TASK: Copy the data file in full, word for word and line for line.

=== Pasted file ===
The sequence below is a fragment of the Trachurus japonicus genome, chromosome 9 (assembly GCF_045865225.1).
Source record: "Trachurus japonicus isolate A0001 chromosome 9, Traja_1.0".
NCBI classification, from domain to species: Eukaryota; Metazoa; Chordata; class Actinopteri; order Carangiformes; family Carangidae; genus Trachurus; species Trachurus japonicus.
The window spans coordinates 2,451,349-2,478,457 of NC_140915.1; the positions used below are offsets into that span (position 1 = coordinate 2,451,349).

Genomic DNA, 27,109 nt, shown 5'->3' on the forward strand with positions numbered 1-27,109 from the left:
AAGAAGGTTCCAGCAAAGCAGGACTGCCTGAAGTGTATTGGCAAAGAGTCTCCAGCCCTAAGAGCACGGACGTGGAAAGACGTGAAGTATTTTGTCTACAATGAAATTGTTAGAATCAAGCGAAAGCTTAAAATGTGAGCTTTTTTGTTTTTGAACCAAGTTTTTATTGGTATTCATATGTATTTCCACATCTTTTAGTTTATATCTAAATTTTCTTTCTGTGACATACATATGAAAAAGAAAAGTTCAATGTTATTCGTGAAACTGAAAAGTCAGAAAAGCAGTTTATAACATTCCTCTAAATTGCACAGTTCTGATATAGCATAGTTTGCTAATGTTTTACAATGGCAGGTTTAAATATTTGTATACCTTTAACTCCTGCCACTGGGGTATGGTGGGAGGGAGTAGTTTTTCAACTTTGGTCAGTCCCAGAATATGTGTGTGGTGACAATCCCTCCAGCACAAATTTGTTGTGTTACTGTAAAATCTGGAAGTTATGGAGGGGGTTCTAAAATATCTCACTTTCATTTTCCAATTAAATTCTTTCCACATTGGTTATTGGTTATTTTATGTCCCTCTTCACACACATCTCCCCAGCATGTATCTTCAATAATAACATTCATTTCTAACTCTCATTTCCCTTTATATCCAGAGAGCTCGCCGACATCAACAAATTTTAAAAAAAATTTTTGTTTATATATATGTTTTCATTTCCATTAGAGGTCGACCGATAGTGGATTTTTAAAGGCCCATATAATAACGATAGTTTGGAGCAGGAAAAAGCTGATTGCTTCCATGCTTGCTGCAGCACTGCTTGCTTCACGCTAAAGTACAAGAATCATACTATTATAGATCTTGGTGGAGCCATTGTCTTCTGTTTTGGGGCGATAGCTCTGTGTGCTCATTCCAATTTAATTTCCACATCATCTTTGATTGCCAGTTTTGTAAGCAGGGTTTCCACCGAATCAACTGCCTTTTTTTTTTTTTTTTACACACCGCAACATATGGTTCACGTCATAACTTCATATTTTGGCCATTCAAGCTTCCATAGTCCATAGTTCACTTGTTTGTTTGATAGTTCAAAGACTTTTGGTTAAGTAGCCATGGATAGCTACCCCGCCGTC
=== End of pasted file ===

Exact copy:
The sequence below is a fragment of the Trachurus japonicus genome, chromosome 9 (assembly GCF_045865225.1).
Source record: "Trachurus japonicus isolate A0001 chromosome 9, Traja_1.0".
NCBI classification, from domain to species: Eukaryota; Metazoa; Chordata; class Actinopteri; order Carangiformes; family Carangidae; genus Trachurus; species Trachurus japonicus.
The window spans coordinates 2,451,349-2,478,457 of NC_140915.1; the positions used below are offsets into that span (position 1 = coordinate 2,451,349).

Genomic DNA, 27,109 nt, shown 5'->3' on the forward strand with positions numbered 1-27,109 from the left:
AAGAAGGTTCCAGCAAAGCAGGACTGCCTGAAGTGTATTGGCAAAGAGTCTCCAGCCCTAAGAGCACGGACGTGGAAAGACGTGAAGTATTTTGTCTACAATGAAATTGTTAGAATCAAGCGAAAGCTTAAAATGTGAGCTTTTTTGTTTTTGAACCAAGTTTTTATTGGTATTCATATGTATTTCCACATCTTTTAGTTTATATCTAAATTTTCTTTCTGTGACATACATATGAAAAAGAAAAGTTCAATGTTATTCGTGAAACTGAAAAGTCAGAAAAGCAGTTTATAACATTCCTCTAAATTGCACAGTTCTGATATAGCATAGTTTGCTAATGTTTTACAATGGCAGGTTTAAATATTTGTATACCTTTAACTCCTGCCACTGGGGTATGGTGGGAGGGAGTAGTTTTTCAACTTTGGTCAGTCCCAGAATATGTGTGTGGTGACAATCCCTCCAGCACAAATTTGTTGTGTTACTGTAAAATCTGGAAGTTATGGAGGGGGTTCTAAAATATCTCACTTTCATTTTCCAATTAAATTCTTTCCACATTGGTTATTGGTTATTTTATGTCCCTCTTCACACACATCTCCCCAGCATGTATCTTCAATAATAACATTCATTTCTAACTCTCATTTCCCTTTATATCCAGAGAGCTCGCCGACATCAACAAATTTTAAAAAAAATTTTTGTTTATATATATGTTTTCATTTCCATTAGAGGTCGACCGATAGTGGATTTTTAAAGGCCCATATAATAACGATAGTTTGGAGCAGGAAAAAGCTGATTGCTTCCATGCTTGCTGCAGCACTGCTTGCTTCACGCTAAAGTACAAGAATCATACTATTATAGATCTTGGTGGAGCCATTGTCTTCTGTTTTGGGGCGATAGCTCTGTGTGCTCATTCCAATTTAATTTCCACATCATCTTTGATTGCCAGTTTTGTAAGCAGGGTTTCCACCGAATCAACTGCCTTTTTTTTTTTTTTTTACACACCGCAACATATGGTTCACGTCATAACTTCATATTTTGGCCATTCAAGCTTCCATAGTCCATAGTTCACTTGTTTGTTTGATAGTTCAAAGACTTTTGGTTAAGTAGCCATGGATAGCTACCCCGCCGTC